With share markets gone, debt leverage linked to mergers and acquisitions would also become a thing of the past. Goldman Sachs and the financial markets oppressing humanity will suddenly become extinct – without even the need to ban them. Freed from corporate power, unshackled from the indignity imposed upon the needy by the welfare state, and liberated from the tyranny of the profits v wages tug-of-war, persons and communities can begin to imagine new ways of deploying their talents and creativity.
We are at a fork in the road. Postcapitalism is underway, albeit on a path to dystopia. Only a Progressive International can help humanity alter this path.
About the images: On April 11, 2002, 500 participants were given shovels and asked to form a single line on the outskirts of Lima, Peru. Their task was to push a 1600ft long sand dune forward by about four inches from its original position; their efforts captured for a film entitled When Faith Moves Mountains by artist Francis Alÿs.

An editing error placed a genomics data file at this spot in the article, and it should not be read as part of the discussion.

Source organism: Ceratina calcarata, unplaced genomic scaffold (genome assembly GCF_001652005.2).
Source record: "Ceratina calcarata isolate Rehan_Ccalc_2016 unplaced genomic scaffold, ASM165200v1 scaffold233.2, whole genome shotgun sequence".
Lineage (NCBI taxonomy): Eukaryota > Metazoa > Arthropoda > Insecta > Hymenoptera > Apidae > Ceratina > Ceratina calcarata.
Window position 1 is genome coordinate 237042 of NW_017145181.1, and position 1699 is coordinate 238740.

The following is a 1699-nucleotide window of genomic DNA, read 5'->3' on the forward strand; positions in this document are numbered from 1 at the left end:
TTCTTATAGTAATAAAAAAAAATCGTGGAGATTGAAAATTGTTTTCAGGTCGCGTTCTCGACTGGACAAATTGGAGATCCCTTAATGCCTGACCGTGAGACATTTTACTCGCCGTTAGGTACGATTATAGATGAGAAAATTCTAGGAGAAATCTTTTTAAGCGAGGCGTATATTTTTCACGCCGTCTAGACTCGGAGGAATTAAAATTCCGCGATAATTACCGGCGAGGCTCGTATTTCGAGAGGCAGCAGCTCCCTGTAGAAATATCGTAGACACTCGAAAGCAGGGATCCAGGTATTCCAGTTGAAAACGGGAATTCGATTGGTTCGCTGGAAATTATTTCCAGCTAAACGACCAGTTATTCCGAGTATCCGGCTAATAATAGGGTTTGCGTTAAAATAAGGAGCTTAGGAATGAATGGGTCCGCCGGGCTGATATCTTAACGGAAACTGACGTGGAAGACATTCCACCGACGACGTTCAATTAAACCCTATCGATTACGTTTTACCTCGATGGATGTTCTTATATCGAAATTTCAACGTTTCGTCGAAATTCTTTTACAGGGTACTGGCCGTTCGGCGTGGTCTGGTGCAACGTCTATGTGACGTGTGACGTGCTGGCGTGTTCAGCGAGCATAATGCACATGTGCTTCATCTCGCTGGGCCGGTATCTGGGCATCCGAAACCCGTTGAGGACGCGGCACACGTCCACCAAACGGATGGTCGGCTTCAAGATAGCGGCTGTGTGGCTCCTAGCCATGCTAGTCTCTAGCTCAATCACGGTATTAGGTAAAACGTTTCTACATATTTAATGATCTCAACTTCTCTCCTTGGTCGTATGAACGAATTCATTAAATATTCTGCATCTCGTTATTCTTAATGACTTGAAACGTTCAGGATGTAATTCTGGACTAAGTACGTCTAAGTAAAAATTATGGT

Although this collective action created a spectacular, almost biblical image, the visual documentation is not itself the intended work. In the film Alÿs documents the responses from his volunteers to the question he asks about what persuaded them to participate and what they experienced on the day. Each story woven together gives meaning to, and makes concrete, this language – also from the Bible – of one’s faith being able to mountains. (Yara van der Velden, image editor). See more work by Francis Alÿs.